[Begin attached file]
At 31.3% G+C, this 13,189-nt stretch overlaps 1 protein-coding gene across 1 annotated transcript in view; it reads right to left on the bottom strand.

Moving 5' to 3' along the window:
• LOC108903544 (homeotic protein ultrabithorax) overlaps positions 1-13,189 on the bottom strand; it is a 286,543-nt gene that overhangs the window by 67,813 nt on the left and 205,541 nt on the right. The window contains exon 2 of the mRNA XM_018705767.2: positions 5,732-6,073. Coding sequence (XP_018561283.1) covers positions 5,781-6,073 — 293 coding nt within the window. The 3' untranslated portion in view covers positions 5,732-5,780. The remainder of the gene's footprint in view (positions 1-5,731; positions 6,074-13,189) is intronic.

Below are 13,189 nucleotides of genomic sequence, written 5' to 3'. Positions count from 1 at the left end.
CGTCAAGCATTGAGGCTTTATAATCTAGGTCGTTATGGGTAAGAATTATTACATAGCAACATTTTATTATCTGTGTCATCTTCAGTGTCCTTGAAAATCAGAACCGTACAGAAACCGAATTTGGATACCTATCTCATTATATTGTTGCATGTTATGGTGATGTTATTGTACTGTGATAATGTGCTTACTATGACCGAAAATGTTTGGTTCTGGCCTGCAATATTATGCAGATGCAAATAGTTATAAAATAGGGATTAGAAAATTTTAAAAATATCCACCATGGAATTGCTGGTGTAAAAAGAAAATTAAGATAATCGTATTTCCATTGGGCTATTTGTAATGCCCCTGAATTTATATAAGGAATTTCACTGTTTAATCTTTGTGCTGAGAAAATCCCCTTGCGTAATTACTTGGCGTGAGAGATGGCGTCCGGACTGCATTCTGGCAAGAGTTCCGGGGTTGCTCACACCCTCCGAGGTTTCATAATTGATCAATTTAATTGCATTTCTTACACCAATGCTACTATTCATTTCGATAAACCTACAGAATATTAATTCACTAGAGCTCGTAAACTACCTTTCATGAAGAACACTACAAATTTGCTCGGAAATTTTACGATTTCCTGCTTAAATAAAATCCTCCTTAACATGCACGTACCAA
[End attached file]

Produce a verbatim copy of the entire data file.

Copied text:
At 31.3% G+C, this 13,189-nt stretch overlaps 1 protein-coding gene across 1 annotated transcript in view; it reads right to left on the bottom strand.

Moving 5' to 3' along the window:
• LOC108903544 (homeotic protein ultrabithorax) overlaps positions 1-13,189 on the bottom strand; it is a 286,543-nt gene that overhangs the window by 67,813 nt on the left and 205,541 nt on the right. The window contains exon 2 of the mRNA XM_018705767.2: positions 5,732-6,073. Coding sequence (XP_018561283.1) covers positions 5,781-6,073 — 293 coding nt within the window. The 3' untranslated portion in view covers positions 5,732-5,780. The remainder of the gene's footprint in view (positions 1-5,731; positions 6,074-13,189) is intronic.

Below are 13,189 nucleotides of genomic sequence, written 5' to 3'. Positions count from 1 at the left end.
CGTCAAGCATTGAGGCTTTATAATCTAGGTCGTTATGGGTAAGAATTATTACATAGCAACATTTTATTATCTGTGTCATCTTCAGTGTCCTTGAAAATCAGAACCGTACAGAAACCGAATTTGGATACCTATCTCATTATATTGTTGCATGTTATGGTGATGTTATTGTACTGTGATAATGTGCTTACTATGACCGAAAATGTTTGGTTCTGGCCTGCAATATTATGCAGATGCAAATAGTTATAAAATAGGGATTAGAAAATTTTAAAAATATCCACCATGGAATTGCTGGTGTAAAAAGAAAATTAAGATAATCGTATTTCCATTGGGCTATTTGTAATGCCCCTGAATTTATATAAGGAATTTCACTGTTTAATCTTTGTGCTGAGAAAATCCCCTTGCGTAATTACTTGGCGTGAGAGATGGCGTCCGGACTGCATTCTGGCAAGAGTTCCGGGGTTGCTCACACCCTCCGAGGTTTCATAATTGATCAATTTAATTGCATTTCTTACACCAATGCTACTATTCATTTCGATAAACCTACAGAATATTAATTCACTAGAGCTCGTAAACTACCTTTCATGAAGAACACTACAAATTTGCTCGGAAATTTTACGATTTCCTGCTTAAATAAAATCCTCCTTAACATGCACGTACCAA